• Does anyone say PAPER KIOSKS? Don’t most just say “kiosks?” That feels hella arbitrary, as the kids said circa 2003.
  • LODEN, the answer to [Deep olive-green], and PERDU, [Hidden], are, to me, better suited to a NYT freestyle puzzle than a CS puzzle. I’ve got a nickel that says someone reading this write-up is doing so just to see what these answers are (or to find comfort that someone else found those answers pretty darn hard too).

Favorite entry = XEROXED, the answer to [Photocopied] that led me to realize this was not your ordinary quip-themed crossword. Favorite clue = [Third part of the quip]. That perfectly captures MAKES A MAN UNABLE, no?

Kevin Christian’s Los Angeles Times crossword

LA Times crossword solution, 10 30 12

Each of today’s theme entries begins with the same syllable, spelled four different ways:

  • 17a. [2003 horse movie that won Best Picture], SEABISCUIT.
  • 28a. [One who's not on the honor roll], C STUDENT.
  • 46a. ["Yes, ma'am," in Madrid], SI, SEÑORA.
  • 60a. [Primer sentence], SEE JANE RUN.

“Seize Them!” might be a fun title for this puzzle.

Highlights:

  • 11d. WAX POETIC is lovely, though the [Woo like Cyrano] poem had me stumped at first.
  • 5d. [Rum cocktail], DAIQUIRI. Harder to spell than “margarita.”

Lowlights: That [Early 11th-century date], MXIV. [One __: kids' ball game], O’CAT. The Wikipedia article on these baseballish games says “Baseball historian Harold Seymour reported that Old Cat games were still being played on the streets and vacant lots of Brooklyn in the 1920s.” (So recently! Wouldn’t it be nice if constructors would remove OCAT from their word lists?) Two-fisted abbrevs like LT-YR and MT. ST. are ugly, as are plural abbrevs like DIVS and STS. (Have you ever encountered the plural of the “street” abbreviation in the wild? What would that look like? “On 8th and 9ths Sts.”?)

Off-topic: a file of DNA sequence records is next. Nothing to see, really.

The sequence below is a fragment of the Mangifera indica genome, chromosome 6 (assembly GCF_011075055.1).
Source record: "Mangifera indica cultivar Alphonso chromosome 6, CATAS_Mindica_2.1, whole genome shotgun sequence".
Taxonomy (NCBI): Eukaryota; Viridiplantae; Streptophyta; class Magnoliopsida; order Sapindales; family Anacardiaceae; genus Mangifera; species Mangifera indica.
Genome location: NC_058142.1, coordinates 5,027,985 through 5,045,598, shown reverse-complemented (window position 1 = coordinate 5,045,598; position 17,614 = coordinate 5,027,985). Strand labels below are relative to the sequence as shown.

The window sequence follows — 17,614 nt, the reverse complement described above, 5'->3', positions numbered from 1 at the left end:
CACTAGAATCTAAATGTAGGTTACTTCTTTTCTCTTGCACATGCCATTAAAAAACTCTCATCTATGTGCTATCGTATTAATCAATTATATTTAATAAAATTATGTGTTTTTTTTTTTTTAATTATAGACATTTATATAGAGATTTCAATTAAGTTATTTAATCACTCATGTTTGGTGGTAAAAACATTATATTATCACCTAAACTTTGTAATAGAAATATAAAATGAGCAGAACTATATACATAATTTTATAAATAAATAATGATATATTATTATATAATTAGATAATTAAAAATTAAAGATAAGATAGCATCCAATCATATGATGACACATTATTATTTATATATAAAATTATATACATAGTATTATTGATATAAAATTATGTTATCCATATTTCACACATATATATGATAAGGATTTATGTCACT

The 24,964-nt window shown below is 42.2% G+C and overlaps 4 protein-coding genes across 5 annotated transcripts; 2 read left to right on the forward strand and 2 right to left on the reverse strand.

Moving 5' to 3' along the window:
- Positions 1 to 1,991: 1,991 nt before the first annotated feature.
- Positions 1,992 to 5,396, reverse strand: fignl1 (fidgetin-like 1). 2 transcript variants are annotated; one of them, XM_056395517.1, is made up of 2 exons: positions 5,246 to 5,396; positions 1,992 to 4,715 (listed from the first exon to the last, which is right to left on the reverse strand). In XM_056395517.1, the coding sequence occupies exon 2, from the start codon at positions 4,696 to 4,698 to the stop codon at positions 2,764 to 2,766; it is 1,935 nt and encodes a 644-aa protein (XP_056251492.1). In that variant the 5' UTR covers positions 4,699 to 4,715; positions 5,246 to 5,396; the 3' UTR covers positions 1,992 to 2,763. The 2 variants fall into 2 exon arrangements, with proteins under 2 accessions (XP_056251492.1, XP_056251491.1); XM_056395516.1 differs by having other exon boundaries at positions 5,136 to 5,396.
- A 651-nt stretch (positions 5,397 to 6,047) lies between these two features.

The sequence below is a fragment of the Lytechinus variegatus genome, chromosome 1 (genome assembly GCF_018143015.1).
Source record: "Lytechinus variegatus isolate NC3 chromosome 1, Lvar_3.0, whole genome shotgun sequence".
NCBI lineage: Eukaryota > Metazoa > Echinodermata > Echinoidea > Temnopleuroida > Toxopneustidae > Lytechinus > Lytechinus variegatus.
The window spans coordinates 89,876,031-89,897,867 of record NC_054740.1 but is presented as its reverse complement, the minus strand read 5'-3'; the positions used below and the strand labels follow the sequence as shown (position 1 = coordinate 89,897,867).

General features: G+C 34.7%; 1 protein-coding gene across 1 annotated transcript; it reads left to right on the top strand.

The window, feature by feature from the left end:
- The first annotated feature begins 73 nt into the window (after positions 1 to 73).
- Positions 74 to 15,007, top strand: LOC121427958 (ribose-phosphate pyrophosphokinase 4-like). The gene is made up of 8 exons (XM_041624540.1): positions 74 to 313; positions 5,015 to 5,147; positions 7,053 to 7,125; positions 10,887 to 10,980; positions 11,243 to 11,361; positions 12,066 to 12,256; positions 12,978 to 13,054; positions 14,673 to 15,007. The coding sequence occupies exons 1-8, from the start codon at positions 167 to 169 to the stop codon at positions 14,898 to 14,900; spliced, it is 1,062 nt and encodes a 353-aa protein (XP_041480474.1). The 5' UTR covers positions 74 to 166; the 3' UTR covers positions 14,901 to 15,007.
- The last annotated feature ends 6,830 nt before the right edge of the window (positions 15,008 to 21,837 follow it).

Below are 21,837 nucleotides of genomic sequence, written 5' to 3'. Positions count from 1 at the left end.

2.9 stars.

Matt Jones’s Jonesin’ crossword, “Four Legs Good”

Jonesin’ crossword solution, “Four Legs Good,” 10 30 12

Moo! I like this theme:

  • 1a. [There's one at the beginning of each of this puzzle's four theme entries], BOVINE.
  • 20a. [Bart Simpson word], COWABUNGA.
  • 24a. [Explorer with a peak named after him], ZEBULON PIKE. I wonder how many Americans know the zebu but didn’t learn it from old crosswords.
  • 42a. [Native American group (and source of a Washington city that differs by one letter)], YAKAMA TRIBE. Never knew there was a Yakama spelling.
  • 46a. [Drug abused by Rush Limbaugh and Courtney Love], OXYCONTIN. Their favorite fragrance is musk OxyContin.
  • 62a. [Notable feature of each 1-across], HOOVES.

Favorite entries: MEG WHITE, KARAOKE, ARMCHAIR as an adjective, YOO-HOO.

Least familiar answer: 48d. [Giant slain by Odin, thus creating the Earth], YMIR. Joon is Crossword Fiend’s in-house Norse mythology expert, not I.

3.5 stars.

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14 Responses to Tuesday, 10/30/12

  1. Doug says:

    I like a bit of fun on Tue-Wed and this one just wasn’t. In retrospect looking back at the grid I think it’s quite a lively puzzle, but I couldn’t find a groove because the answers range from gimmees (RAWLS) to everyday obscure (ERITU and URANO.)

  2. Huda says: